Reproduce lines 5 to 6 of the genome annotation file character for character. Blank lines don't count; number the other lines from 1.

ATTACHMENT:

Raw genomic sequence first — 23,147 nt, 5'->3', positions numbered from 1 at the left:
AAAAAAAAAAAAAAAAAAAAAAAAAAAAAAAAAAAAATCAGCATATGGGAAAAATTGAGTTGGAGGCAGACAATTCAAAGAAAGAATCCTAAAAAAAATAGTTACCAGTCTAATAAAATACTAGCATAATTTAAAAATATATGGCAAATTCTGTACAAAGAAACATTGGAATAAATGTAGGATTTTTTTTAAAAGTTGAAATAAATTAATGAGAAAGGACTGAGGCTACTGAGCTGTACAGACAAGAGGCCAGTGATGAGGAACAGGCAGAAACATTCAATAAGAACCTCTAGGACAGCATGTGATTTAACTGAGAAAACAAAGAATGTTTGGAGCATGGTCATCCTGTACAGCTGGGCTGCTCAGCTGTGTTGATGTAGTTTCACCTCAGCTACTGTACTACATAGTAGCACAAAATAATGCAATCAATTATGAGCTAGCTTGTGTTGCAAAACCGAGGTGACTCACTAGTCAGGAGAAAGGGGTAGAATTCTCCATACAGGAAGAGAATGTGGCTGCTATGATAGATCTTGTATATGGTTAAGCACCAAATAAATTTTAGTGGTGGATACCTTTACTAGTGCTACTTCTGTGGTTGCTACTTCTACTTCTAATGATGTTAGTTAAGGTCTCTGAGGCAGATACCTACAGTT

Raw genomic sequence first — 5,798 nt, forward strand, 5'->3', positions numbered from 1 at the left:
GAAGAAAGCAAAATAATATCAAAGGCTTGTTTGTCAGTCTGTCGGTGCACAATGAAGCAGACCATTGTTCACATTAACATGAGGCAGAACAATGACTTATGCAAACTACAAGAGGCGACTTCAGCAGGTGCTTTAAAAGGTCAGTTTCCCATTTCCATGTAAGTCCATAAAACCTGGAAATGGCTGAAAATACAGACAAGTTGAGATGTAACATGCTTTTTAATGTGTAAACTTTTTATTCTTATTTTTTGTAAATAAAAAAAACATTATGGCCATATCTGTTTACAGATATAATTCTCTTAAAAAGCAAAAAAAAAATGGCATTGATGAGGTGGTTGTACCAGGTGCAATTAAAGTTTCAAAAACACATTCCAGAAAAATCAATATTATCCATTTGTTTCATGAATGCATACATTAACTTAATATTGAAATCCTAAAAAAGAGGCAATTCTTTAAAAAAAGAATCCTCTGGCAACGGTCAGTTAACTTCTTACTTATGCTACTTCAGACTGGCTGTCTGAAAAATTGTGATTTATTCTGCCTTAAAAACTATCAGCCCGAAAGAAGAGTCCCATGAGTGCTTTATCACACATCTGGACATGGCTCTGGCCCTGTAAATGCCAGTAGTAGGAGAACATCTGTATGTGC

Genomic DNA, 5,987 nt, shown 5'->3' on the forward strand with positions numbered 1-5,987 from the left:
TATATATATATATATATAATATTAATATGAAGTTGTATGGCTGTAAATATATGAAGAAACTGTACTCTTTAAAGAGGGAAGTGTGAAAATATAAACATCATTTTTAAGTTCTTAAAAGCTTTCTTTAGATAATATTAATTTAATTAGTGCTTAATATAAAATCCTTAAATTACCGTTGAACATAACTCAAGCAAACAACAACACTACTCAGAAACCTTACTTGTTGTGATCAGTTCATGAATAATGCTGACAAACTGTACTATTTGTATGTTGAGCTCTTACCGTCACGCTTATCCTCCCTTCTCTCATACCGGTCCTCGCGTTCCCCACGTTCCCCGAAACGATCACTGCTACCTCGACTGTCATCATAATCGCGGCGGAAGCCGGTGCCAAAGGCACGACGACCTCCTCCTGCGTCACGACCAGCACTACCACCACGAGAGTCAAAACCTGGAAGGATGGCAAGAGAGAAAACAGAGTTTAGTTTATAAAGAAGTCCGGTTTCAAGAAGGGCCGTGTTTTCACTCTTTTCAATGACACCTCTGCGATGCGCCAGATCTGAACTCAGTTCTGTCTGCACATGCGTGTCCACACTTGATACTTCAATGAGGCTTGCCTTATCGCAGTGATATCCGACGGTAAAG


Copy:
Genomic DNA, 5,987 nt, shown 5'->3' on the forward strand with positions numbered 1-5,987 from the left:
TATATATATATATATATAATATTAATATGAAGTTGTATGGCTGTAAATATATGAAGAAACTGTACTCTTTAAAGAGGGAAGTGTGAAAATATAAACATCATTTTTAAGTTCTTAAAAGCTTTCTTTAGATAATATTAATTTAATTAGTGCTTAATATAAAATCCTTAAATTACCGTTGAACATAACTCAAGCAAACAACAACACTACTCAGAAACCTTACTTGTTGTGATCAGTTCATGAATAATGCTGACAAACTGTACTATTTGTATGTTGAGCTCTTACCGTCACGCTTATCCTCCCTTCTCTCATACCGGTCCTCGCGTTCCCCACGTTCCCCGAAACGATCACTGCTACCTCGACTGTCATCATAATCGCGGCGGAAGCCGGTGCCAAAGGCACGACGACCTCCTCCTGCGTCACGACCAGCACTACCACCACGAGAGTCAAAACCTGGAAGGATGGCAAGAGAGAAAACAGAGTTTAGTTTATAAAGAAGTCCGGTTTCAAGAAGGGCCGTGTTTTCACTCTTTTCAATGACACCTCTGCGATGCGCCAGATCTGAACTCAGTTCTGTCTGCACATGCGTGTCCACACTTGATACTTCAATGAGGCTTGCCTTATCGCAGTGATATCCGACGGTAAAG